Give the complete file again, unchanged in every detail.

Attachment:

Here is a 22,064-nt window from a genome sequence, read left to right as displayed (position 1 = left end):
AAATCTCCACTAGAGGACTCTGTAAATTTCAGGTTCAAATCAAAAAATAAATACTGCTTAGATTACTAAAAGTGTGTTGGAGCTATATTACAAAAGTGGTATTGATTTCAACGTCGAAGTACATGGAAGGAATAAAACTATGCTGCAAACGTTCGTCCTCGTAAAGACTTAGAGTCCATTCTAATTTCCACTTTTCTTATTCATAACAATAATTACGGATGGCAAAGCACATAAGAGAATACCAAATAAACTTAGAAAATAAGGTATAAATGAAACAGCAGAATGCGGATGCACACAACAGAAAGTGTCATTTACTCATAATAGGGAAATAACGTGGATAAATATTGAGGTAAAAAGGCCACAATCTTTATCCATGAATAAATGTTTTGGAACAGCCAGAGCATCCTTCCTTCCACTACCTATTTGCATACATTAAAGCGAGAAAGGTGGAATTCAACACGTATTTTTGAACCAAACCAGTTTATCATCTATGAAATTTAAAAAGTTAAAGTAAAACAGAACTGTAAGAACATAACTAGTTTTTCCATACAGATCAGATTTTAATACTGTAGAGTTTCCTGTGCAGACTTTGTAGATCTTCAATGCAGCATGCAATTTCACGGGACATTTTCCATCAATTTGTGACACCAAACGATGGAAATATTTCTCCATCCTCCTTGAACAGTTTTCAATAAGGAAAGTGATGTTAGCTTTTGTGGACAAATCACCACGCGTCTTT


Here is a 22,064-nt window from a genome sequence, read left to right as displayed (position 1 = left end):
AAATCTCCACTAGAGGACTCTGTAAATTTCAGGTTCAAATCAAAAAATAAATACTGCTTAGATTACTAAAAGTGTGTTGGAGCTATATTACAAAAGTGGTATTGATTTCAACGTCGAAGTACATGGAAGGAATAAAACTATGCTGCAAACGTTCGTCCTCGTAAAGACTTAGAGTCCATTCTAATTTCCACTTTTCTTATTCATAACAATAATTACGGATGGCAAAGCACATAAGAGAATACCAAATAAACTTAGAAAATAAGGTATAAATGAAACAGCAGAATGCGGATGCACACAACAGAAAGTGTCATTTACTCATAATAGGGAAATAACGTGGATAAATATTGAGGTAAAAAGGCCACAATCTTTATCCATGAATAAATGTTTTGGAACAGCCAGAGCATCCTTCCTTCCACTACCTATTTGCATACATTAAAGCGAGAAAGGTGGAATTCAACACGTATTTTTGAACCAAACCAGTTTATCATCTATGAAATTTAAAAAGTTAAAGTAAAACAGAACTGTAAGAACATAACTAGTTTTTCCATACAGATCAGATTTTAATACTGTAGAGTTTCCTGTGCAGACTTTGTAGATCTTCAATGCAGCATGCAATTTCACGGGACATTTTCCATCAATTTGTGACACCAAACGATGGAAATATTTCTCCATCCTCCTTGAACAGTTTTCAATAAGGAAAGTGATGTTAGCTTTTGTGGACAAATCACCACGCGTCTTT